Or: How to Use Leftover Meat and Charcuterie
This is the single most useful preparation that I learned in Austria. It’s invaluable to establishments that use a lot of cured meat, but also a good trick to have in the home kitchen.
It’s called Fleischknödel (approximately: “FL-EYE-SH KNUH-dl”). Fleisch just means meat, while Knödel is a type of dumpling that is popular in Austria and Bavaria. Fleischknödel is a fantastic way to use up leftover meat, whether cooked or cured.
Most cooks are familiar with how to use scraps of raw meat. When butchering a side of pork, for instance, you reserve the miscellaneous bits of meat and fat so they can be ground and used in sausages and forcemeat.
There’s also leftover trim when cutting cooked and cured meat. Whether you’re using a commercial meat-slicer or just a knife, there is usually an end piece that is not served. This might be the slightly over-cooked end of a roast, or a dry end of salami. Or perhaps the meat is just a few days old and you want to bring in fresh product.
Thankfully the Austrians have developed a way to use these leftovers. They will keep the nubbins from roasts like schweinsbraten and kümmelbraten, fresh sausages, and even dried sausages like kantwurst or hauswürstel. The meat is mixed with cooked onions, then ground, shaped into balls, surrounded with dumpling dough, and cooked.
While most North American homes will not go through as much cooked and cured meat as an Austrian bed and breakfast, there are still times when this preparation can be a life-saver. I’m thinking especially of ham leftover from Christmas or Easter.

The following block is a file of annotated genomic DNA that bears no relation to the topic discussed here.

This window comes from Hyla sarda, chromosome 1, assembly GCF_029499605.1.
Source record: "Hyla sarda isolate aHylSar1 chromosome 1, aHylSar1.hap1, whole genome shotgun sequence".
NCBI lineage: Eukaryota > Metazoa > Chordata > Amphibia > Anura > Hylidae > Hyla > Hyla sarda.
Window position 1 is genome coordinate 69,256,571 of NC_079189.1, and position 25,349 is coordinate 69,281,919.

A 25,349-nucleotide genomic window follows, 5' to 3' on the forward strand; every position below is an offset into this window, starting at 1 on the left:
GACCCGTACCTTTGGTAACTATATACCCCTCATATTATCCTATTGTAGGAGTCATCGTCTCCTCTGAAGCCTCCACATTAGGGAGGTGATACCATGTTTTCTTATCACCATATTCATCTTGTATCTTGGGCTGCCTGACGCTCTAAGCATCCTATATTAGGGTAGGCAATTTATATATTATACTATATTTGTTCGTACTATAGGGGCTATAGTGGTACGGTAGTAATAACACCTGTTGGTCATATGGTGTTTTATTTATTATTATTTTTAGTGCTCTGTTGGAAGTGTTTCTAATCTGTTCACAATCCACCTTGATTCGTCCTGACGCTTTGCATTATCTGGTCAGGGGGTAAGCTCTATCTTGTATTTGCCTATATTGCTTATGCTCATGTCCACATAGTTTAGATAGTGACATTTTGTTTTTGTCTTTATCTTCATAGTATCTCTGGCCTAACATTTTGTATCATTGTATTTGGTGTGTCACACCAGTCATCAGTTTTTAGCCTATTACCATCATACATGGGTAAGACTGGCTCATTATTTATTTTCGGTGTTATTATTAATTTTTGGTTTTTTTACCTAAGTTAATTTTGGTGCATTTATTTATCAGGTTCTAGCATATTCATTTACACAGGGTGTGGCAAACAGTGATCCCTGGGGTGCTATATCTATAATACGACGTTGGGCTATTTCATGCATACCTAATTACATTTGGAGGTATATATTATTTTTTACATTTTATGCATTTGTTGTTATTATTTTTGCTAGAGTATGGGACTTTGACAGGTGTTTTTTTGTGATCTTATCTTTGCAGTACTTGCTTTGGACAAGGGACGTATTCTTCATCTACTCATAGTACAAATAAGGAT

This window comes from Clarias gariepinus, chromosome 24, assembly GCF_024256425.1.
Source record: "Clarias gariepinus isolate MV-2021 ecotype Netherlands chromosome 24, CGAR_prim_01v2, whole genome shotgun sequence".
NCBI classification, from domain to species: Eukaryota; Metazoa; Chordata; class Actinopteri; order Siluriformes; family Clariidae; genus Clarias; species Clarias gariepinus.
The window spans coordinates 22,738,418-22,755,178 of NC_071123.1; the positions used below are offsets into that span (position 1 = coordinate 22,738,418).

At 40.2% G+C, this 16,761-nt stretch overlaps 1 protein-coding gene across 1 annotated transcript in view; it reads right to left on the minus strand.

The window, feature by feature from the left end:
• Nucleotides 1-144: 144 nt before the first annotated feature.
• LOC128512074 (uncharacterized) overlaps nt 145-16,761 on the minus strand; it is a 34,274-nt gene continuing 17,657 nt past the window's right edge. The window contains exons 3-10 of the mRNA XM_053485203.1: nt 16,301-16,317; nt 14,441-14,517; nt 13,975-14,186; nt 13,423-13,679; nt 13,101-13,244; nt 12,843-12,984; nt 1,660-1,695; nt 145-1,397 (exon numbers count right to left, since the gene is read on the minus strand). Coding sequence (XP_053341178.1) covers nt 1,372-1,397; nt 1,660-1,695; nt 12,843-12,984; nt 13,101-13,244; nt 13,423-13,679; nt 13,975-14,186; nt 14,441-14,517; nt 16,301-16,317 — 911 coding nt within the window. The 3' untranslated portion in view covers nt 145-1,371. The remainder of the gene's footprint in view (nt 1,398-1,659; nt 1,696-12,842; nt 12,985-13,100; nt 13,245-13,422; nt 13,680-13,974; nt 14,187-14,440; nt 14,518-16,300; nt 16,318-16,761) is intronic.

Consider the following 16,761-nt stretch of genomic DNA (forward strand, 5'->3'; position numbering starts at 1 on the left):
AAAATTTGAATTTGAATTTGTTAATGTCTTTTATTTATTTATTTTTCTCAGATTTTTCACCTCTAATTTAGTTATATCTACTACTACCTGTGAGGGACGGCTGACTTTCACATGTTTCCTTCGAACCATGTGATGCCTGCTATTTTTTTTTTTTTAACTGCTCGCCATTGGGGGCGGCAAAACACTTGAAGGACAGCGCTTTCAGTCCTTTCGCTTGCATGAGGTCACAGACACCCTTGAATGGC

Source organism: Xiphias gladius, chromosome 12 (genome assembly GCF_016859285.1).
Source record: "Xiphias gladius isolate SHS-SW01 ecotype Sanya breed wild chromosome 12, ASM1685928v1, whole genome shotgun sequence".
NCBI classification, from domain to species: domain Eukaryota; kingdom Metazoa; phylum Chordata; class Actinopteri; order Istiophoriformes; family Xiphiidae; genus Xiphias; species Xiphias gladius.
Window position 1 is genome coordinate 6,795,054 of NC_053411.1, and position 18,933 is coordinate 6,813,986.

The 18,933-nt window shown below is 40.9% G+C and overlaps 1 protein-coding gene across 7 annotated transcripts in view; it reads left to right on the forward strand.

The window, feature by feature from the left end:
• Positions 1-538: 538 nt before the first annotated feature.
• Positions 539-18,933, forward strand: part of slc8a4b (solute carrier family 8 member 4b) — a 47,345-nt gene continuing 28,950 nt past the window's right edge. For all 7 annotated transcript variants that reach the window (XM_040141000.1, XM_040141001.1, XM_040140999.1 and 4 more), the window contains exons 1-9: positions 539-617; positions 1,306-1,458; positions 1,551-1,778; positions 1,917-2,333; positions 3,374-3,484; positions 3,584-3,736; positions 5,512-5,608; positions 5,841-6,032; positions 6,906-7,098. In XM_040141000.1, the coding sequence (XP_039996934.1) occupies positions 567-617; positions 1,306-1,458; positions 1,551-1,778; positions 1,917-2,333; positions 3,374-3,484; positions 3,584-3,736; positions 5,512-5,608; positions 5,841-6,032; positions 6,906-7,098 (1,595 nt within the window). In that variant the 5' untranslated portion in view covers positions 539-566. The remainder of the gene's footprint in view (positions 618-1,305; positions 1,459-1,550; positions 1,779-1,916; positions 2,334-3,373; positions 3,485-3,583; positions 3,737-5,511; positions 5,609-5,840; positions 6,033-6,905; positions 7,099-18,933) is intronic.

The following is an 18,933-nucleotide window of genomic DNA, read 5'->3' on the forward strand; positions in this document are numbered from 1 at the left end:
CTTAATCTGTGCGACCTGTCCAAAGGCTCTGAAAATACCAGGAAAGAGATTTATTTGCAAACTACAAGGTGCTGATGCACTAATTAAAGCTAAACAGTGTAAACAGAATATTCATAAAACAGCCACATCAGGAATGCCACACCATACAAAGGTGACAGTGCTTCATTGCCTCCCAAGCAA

I recently made fleischknödel from the roasts leftover after the Button Soup Canning Bee: a cured, roast pork shoulder, roast pork belly, and roast beef. The recipe follows.
Fleischknödel (Meat Dumplings)
adapted from Looshaus
- 1 kg leftover meat (see Note 1, below), cut into 1″ cubes
- 250 g onion, small dice, cooked in a little oil until transluscent
- 2 kg cooked potatoes, milled and chilled
- 100 g all purpse flour
- 330 g rice flour (see Note 2, below)
- 4 eggs
- 400 g melted butter
Note 1: A good mixture would be 3/4 cured, cooked meat such as ham, and 1/4 dry-cured sausages. Fresh (un-cured) cooked meat like pork chops and roast beef give the mixture a mushy texture and should be used in moderation.
Note 2: The actual ingredient here is grieß, which most German-English dictionaries translate as “semolina.” The grieß they use at Looshaus is made from corn, though it doesn’t have nearly as strong a corn flavour as the corn flour available in North America. Any mild-tasting, low-gluten flour will suffice as a grieß substitute.
Combine the meat and onions and grind using a small die.
Shape the meat and onion mixture into little balls about an inch across. Put the balls on a sheet pan lined with parchment and freeze.
Combine all remaining ingredients and knead until a soft, tacky dough forms. Do not over-knead. Shape the dough into a log.
Remove the frozen meat balls from the freezer. Cut a round from the dough and press a meat ball into it. Work the dough around the ball to cover it evenly. Repeat until all the balls are covered in dough.
You can now freeze these dumplings.
Traditionally fleischknödel are boiled and served with warm cabbage salad. They can also be breaded and fried for some textural contrast that (to speak like Guy Fieri) puts the dish over the top.